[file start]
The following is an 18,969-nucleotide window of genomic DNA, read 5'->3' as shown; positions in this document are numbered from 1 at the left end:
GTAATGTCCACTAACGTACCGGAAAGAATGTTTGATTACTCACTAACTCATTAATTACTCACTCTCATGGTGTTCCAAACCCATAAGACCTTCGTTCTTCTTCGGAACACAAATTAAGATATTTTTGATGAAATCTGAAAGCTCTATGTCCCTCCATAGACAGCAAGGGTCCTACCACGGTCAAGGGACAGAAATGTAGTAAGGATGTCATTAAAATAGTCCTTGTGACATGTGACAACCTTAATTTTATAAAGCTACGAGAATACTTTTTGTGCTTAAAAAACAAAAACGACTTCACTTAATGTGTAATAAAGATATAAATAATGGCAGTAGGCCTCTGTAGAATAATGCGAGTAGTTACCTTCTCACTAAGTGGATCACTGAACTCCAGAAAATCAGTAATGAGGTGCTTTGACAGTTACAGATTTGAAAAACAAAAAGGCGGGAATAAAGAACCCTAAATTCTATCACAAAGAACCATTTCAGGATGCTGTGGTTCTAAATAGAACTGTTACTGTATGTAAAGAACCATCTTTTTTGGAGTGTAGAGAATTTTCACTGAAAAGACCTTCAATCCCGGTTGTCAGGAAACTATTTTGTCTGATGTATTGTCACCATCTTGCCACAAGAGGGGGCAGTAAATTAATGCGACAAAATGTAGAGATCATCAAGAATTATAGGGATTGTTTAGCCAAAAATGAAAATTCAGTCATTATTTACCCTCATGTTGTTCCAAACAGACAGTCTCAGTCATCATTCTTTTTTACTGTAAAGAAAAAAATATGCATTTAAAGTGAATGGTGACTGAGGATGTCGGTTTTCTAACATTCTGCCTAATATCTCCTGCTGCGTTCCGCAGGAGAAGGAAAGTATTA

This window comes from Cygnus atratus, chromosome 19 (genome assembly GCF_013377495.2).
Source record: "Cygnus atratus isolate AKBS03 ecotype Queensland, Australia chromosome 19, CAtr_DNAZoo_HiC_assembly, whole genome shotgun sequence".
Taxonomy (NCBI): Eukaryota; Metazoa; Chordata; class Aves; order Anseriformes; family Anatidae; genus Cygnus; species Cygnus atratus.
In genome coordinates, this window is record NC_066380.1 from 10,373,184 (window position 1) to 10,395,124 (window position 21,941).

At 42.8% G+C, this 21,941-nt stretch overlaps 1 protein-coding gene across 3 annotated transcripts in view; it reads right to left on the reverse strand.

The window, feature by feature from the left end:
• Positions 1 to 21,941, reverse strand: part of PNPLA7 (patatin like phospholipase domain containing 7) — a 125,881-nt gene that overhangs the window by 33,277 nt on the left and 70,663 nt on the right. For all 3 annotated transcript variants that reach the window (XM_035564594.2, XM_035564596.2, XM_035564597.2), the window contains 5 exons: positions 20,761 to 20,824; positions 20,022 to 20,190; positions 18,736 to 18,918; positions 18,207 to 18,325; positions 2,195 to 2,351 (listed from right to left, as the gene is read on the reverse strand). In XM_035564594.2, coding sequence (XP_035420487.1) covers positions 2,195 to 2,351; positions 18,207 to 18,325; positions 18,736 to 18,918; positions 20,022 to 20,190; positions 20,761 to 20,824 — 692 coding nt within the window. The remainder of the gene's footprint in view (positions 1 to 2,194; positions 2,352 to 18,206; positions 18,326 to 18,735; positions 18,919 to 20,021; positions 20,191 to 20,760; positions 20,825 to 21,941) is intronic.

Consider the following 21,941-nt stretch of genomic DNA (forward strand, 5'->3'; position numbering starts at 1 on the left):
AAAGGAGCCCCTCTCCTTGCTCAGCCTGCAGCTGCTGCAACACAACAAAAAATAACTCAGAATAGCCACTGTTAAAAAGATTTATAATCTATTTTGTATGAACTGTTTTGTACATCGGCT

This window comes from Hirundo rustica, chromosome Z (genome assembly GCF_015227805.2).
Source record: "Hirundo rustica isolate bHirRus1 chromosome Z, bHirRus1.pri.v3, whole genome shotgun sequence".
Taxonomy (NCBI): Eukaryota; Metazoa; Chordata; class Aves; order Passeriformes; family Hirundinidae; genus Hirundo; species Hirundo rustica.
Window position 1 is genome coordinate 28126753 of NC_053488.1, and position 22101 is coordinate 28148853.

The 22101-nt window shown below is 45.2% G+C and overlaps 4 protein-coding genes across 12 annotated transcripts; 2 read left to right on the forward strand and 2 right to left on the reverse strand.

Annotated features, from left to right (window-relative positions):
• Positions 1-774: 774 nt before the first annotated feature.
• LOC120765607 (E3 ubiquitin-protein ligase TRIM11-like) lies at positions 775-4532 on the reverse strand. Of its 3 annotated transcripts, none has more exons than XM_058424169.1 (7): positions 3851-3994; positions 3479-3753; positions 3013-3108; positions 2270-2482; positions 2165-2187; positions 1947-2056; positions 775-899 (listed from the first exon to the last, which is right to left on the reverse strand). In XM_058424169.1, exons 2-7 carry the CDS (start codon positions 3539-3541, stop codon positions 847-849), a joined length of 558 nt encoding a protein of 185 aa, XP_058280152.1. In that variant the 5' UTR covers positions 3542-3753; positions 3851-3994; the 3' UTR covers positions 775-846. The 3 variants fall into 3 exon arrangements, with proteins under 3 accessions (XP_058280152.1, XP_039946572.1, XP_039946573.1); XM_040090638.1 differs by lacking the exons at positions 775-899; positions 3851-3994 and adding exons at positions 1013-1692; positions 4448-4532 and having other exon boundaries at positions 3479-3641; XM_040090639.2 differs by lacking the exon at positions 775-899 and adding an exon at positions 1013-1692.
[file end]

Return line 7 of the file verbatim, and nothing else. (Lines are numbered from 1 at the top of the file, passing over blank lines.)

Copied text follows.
At 42.8% G+C, this 21,941-nt stretch overlaps 1 protein-coding gene across 3 annotated transcripts in view; it reads right to left on the reverse strand.